Annual Moose-Hunting Trip in 2011 Starts National Conversation About Gender-Based Domestic Violence

Annual Moose-Hunting Trip in 2011 Starts National Conversation About Gender-Based Domestic Violence

by ahnationtalk on February 8, 202138 Views

VICTORIA, BC, Feb. 8, 2021 – Moose Hide Campaign, a grassroots movement aimed at ending gender-based and domestic violence, will hold its annual day of ceremony, fasting and action on February 11th.

The day includes keynote addresses from Quebec-based Indigenous activist Michèle Audette, previous commissioner with the National Inquiry into Missing and Murdered Indigenous Women and Girls, Swil Kanim, a U.S. army veteran and Indigenous storyteller and musician and Tia Wood, a young Indigenous TikTok artist. Indigenous leaders will also participate and there are a number of live, interactive virtual workshops, addressing issues of reconciliation, gender-based violence, and traditional Indigenous cultural teachings on wellness practices and healthy gender roles. More information about those can be found here.

There are also specific workshops for the over 75,000 students and teachers expected to participate on the day.

This year marks the Campaign’s 10th anniversary – and is even more urgent as economic hardship and social isolation due to the pandemic has led to a significant increase in domestic violence. More than 6,000 women and children are housed in emergency shelters each night across Canada, seeking refuge from abuse.

The Moose Hide Campaign was created by Paul and Raven Lacerte, a First Nation father and daughter. Ten years ago, while on their annual moose-hunting trip, on their traditional Carrier First Nations territory along the Highway of Tears, where so many Indigenous women were murdered or went missing, they were inspired to launch an initiative to educate men and boys to stop the cycle of violence toward women and children.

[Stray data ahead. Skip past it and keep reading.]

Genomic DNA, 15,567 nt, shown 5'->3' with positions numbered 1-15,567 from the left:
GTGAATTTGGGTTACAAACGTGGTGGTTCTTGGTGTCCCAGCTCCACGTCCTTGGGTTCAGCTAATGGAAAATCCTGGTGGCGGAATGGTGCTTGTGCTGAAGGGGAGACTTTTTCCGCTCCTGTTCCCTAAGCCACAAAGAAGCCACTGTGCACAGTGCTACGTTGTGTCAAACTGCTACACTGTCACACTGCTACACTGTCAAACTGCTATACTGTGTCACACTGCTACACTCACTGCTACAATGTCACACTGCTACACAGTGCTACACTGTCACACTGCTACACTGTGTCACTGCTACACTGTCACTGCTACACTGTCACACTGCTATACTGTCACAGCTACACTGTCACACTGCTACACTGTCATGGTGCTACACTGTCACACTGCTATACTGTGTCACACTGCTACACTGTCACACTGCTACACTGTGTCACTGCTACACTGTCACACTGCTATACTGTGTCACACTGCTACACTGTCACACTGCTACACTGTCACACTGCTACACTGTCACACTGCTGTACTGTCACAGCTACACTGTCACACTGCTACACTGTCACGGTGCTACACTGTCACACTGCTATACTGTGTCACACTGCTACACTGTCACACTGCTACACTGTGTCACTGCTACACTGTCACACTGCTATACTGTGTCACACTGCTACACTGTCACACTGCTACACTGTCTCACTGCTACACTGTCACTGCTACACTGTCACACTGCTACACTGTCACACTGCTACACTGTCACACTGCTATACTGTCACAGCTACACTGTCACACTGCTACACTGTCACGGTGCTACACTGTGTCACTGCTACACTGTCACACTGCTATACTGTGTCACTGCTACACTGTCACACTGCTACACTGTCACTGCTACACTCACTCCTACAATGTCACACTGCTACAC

The hunt was a success and as they harvested the moose, Raven and Paul, struck by their surroundings, came up with the idea of using the hide as their emblem for their campaign, to encourage Indigenous and non-Indigenous people to work together to end violence against women and children.

Wearing the moose hide pin is an act of reconciliation and signifies one’s commitment to honour, respect and protect the women and children in your life and speak out against gender-based and domestic violence.

Violence is preventable. The Moose Hide Campaign is inspired by the belief that men and boys also need to take action to end violence and develop a culture of healthy masculinity across Canadian society. Together, Paul and Raven are taking this issue out of the shadows and shining a spotlight on it.

So far, the Moose Hide Campaign has given out over two million moose hide pins. Each pin, according to independent research, leads to at least five conversations about working together to end violence against women and children. The Moose Hide Campaign has a vision of 10 million Canadians wearing and sharing their moose hide pins, and 1 Million Canadians fasting together in ceremony to end violence against women and children. “Fasting” says Paul Lacerte “is a key part of the Moose Hide Campaign’s work and is an important ceremonial practice for traditional cultures throughout the world. It’s one way to deepen our personal and collective commitment and has often been part of bringing about social change. All Canadians are invited to fast with us for the day.”

Moose Hide Campaign Day is a national event and for the first time will be held virtually. The campaign has strong engagement across the country. First Nation leaders, politicians including Prime Minister Justin Trudeau, premiers, senators, along with celebrities and sports figures join hundreds of thousands of Canadians in wearing the small square piece of moose hide that symbolizes the movement.

Media are invited to participate in the Moose Hide Campaign Day and can register here.

For further information: Media Contact: Troy Aharonian, [email protected], (416) 803-1804

NT5

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